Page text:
Expressions


Canvas allows expressions everywhere.

The operator precedence is as follows, with the lowest-precedence operators listed first: ?: (ternary operator), b-and, b-xor, b-or, or, and, ==, !=, <=>, <, >, >=, <=, in, matches, starts with, ends with, .., +, -, ~, *, /, //, %, is (tests), **, ??, | (filters), [], and .:

{% set greeting = 'Hello ' %}
{% set name = 'Fabien' %}

{{ greeting ~ name | lower }} {# Hello fabien #}

{# use parenthesis to change precedence #}
{{ (greeting ~ name) | lower }} {# hello fabien #}

Literals

The simplest form of expressions are literals. Literals are representations for types such as strings, numbers, and arrays. The following literals exist:

  • "Hello World": Everything between two double or single quotes is a string. They are useful whenever you need a string in the template (for example as arguments to function calls, filters or just to extend or include a template). A string can contain a delimiter if it is preceded by a backslash (\) – like in 'It\'s good'. If the string contains a backslash (e.g. 'c:\Program Files') escape it by doubling it (e.g. 'c:\\Program Files').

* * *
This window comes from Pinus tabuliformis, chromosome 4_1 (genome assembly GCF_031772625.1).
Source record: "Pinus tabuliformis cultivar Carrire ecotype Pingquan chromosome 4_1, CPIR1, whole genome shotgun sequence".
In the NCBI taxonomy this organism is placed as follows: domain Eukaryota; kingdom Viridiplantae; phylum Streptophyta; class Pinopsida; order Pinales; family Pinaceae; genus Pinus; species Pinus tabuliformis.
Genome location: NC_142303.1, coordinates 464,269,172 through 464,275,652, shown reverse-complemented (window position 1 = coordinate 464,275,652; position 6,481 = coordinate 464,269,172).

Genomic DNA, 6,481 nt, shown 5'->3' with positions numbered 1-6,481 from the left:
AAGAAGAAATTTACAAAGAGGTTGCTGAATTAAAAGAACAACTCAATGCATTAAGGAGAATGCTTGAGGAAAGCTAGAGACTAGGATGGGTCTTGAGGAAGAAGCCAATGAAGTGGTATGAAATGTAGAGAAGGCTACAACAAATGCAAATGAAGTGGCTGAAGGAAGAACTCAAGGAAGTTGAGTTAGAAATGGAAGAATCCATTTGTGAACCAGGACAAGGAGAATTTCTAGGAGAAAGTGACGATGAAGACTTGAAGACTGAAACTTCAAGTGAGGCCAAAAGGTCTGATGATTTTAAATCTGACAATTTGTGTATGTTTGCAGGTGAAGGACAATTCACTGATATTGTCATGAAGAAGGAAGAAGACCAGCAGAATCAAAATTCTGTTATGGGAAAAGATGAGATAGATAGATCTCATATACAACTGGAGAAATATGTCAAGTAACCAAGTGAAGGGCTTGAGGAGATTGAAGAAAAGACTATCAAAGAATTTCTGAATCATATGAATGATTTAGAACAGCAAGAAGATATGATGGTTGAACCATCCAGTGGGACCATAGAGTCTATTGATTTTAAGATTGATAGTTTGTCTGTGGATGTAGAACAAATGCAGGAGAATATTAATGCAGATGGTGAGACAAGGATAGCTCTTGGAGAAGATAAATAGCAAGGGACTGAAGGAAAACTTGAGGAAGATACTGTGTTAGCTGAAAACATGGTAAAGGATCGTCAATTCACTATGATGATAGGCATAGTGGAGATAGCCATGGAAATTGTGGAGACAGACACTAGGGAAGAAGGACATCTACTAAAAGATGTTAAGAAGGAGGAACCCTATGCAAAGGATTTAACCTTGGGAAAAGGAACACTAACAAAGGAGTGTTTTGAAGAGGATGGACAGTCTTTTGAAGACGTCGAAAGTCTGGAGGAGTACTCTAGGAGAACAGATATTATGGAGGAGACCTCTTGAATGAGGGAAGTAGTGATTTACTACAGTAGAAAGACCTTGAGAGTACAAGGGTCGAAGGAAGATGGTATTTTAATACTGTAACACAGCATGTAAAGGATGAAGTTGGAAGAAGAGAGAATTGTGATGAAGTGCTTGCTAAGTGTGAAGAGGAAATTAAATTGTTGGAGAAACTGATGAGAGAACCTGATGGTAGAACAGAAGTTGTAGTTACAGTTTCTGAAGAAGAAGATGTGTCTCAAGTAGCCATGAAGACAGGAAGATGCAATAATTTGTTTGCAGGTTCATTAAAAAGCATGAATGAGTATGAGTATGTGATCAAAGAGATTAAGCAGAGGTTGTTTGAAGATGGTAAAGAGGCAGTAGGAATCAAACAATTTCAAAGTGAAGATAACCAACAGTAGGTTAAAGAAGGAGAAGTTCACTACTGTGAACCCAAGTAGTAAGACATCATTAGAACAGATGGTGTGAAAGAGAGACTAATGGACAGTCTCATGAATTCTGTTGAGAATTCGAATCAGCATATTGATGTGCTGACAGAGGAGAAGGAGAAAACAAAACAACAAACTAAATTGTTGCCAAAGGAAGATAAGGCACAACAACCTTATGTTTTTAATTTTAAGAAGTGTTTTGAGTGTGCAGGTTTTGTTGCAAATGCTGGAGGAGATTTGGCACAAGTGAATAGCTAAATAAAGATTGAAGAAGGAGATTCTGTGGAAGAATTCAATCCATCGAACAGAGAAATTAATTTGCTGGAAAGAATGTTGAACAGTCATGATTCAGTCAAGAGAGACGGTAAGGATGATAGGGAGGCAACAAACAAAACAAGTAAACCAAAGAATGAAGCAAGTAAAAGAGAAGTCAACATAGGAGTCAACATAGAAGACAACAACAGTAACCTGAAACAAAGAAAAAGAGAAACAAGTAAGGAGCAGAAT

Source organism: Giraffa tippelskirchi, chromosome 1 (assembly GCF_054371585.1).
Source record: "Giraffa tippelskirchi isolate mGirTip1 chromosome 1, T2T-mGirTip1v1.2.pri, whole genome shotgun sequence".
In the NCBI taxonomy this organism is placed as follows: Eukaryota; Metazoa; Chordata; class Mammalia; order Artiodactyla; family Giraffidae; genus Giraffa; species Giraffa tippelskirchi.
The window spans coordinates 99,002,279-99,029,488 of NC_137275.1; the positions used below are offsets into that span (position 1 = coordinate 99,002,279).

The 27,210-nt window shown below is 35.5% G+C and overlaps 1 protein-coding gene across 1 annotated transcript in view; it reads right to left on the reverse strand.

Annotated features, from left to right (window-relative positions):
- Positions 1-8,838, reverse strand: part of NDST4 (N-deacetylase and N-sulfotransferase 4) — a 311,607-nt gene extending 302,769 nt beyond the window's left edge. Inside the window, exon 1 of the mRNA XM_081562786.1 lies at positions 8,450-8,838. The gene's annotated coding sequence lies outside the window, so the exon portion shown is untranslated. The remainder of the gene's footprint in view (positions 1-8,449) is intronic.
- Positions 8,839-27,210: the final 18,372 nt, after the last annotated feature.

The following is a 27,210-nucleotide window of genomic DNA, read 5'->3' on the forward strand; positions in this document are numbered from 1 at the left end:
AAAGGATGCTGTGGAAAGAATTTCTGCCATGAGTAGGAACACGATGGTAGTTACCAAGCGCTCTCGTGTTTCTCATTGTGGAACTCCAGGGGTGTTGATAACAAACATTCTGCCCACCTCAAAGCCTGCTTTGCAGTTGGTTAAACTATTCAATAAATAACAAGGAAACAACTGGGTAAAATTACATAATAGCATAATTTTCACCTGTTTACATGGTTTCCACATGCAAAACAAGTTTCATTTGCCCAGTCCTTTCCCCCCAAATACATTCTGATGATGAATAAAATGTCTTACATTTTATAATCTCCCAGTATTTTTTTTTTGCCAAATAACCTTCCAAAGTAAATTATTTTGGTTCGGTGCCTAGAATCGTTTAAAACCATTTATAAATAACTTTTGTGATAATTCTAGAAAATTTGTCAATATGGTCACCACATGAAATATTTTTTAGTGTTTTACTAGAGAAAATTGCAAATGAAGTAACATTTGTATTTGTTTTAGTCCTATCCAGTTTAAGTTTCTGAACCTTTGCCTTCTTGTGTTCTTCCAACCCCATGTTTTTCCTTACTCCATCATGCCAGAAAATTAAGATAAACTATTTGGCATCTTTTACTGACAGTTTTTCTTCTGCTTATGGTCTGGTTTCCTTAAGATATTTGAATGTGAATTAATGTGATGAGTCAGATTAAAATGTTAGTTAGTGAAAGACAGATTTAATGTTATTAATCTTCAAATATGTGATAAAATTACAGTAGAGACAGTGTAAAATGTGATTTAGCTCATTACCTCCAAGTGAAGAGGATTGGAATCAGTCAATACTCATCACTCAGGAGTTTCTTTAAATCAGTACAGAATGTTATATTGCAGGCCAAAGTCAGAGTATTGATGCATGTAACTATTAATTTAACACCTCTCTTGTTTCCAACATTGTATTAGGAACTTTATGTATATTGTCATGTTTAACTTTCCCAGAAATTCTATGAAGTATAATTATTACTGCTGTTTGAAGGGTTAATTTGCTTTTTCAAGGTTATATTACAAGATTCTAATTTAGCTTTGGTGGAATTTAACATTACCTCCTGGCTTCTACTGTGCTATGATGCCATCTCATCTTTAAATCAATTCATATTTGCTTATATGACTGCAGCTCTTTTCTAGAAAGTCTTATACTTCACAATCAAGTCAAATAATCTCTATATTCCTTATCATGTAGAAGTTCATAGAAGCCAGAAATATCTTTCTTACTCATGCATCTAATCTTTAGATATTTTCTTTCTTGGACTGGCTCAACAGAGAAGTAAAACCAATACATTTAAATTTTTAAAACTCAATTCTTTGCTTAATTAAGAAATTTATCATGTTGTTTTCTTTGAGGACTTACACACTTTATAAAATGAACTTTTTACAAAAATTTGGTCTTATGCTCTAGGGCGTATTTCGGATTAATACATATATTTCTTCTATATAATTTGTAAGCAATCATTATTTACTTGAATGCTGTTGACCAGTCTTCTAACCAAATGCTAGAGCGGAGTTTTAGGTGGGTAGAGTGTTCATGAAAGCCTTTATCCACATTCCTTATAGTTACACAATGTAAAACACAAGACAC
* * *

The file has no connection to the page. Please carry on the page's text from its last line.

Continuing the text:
• 42 / 42.23: Integers and floating point numbers are created by writing the number down. If a dot is present the number is a float, otherwise an integer.
  • ["foo", "bar"]: Arrays are defined by a sequence of expressions separated by a comma (,) and wrapped with squared brackets ([]).
  • {"foo": "bar"}: Hashes are defined by a list of keys and values separated by a comma (,) and wrapped with curly braces ({}):
{# keys as string #}
{ 'foo': 'foo', 'bar': 'bar' }

{# keys as names (equivalent to the previous hash) #}
{ foo: 'foo', bar: 'bar' }

{# keys as integer #}
{ 2: 'foo', 4: 'bar' }

{# keys as expressions (the expression must be enclosed into parentheses) #}
{% set foo = 'foo' %}
{ (foo): 'foo', (1 + 1): 'bar', (foo ~ 'b'): 'baz' }
  • true / false: true represents the true value, false represents the false value.